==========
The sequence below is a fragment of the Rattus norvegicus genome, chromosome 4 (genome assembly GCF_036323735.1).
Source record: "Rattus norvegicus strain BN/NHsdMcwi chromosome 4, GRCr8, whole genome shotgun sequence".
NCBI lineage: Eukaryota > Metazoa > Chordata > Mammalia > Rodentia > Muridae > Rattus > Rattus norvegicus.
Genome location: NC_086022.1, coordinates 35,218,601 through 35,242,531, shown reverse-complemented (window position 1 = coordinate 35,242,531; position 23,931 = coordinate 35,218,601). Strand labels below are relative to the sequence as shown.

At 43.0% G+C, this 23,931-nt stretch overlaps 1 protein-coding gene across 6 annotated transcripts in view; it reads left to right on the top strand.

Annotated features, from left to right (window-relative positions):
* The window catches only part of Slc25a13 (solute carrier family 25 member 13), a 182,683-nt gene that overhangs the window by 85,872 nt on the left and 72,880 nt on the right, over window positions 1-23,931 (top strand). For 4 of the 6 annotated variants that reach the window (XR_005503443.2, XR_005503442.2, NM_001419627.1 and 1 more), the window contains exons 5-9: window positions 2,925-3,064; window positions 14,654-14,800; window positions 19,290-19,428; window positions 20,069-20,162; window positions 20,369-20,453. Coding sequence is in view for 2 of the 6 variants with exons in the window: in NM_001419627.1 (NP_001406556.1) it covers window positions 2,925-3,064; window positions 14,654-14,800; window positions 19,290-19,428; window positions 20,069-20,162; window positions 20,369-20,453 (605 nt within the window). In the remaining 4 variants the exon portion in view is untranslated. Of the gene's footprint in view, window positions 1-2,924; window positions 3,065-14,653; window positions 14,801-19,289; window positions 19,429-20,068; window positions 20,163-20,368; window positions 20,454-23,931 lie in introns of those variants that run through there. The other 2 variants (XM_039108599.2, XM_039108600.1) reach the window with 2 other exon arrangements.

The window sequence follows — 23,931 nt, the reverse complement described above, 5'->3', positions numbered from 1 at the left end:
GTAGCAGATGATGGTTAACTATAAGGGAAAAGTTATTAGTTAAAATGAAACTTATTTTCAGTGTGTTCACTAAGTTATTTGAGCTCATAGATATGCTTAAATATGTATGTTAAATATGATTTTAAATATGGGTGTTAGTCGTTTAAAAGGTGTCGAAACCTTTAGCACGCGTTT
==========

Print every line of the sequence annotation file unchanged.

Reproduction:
The sequence below is a fragment of the Rattus norvegicus genome, chromosome 4 (genome assembly GCF_036323735.1).
Source record: "Rattus norvegicus strain BN/NHsdMcwi chromosome 4, GRCr8, whole genome shotgun sequence".
NCBI lineage: Eukaryota > Metazoa > Chordata > Mammalia > Rodentia > Muridae > Rattus > Rattus norvegicus.
Genome location: NC_086022.1, coordinates 35,218,601 through 35,242,531, shown reverse-complemented (window position 1 = coordinate 35,242,531; position 23,931 = coordinate 35,218,601). Strand labels below are relative to the sequence as shown.

At 43.0% G+C, this 23,931-nt stretch overlaps 1 protein-coding gene across 6 annotated transcripts in view; it reads left to right on the top strand.

Annotated features, from left to right (window-relative positions):
* The window catches only part of Slc25a13 (solute carrier family 25 member 13), a 182,683-nt gene that overhangs the window by 85,872 nt on the left and 72,880 nt on the right, over window positions 1-23,931 (top strand). For 4 of the 6 annotated variants that reach the window (XR_005503443.2, XR_005503442.2, NM_001419627.1 and 1 more), the window contains exons 5-9: window positions 2,925-3,064; window positions 14,654-14,800; window positions 19,290-19,428; window positions 20,069-20,162; window positions 20,369-20,453. Coding sequence is in view for 2 of the 6 variants with exons in the window: in NM_001419627.1 (NP_001406556.1) it covers window positions 2,925-3,064; window positions 14,654-14,800; window positions 19,290-19,428; window positions 20,069-20,162; window positions 20,369-20,453 (605 nt within the window). In the remaining 4 variants the exon portion in view is untranslated. Of the gene's footprint in view, window positions 1-2,924; window positions 3,065-14,653; window positions 14,801-19,289; window positions 19,429-20,068; window positions 20,163-20,368; window positions 20,454-23,931 lie in introns of those variants that run through there. The other 2 variants (XM_039108599.2, XM_039108600.1) reach the window with 2 other exon arrangements.

The window sequence follows — 23,931 nt, the reverse complement described above, 5'->3', positions numbered from 1 at the left end:
GTAGCAGATGATGGTTAACTATAAGGGAAAAGTTATTAGTTAAAATGAAACTTATTTTCAGTGTGTTCACTAAGTTATTTGAGCTCATAGATATGCTTAAATATGTATGTTAAATATGATTTTAAATATGGGTGTTAGTCGTTTAAAAGGTGTCGAAACCTTTAGCACGCGTTT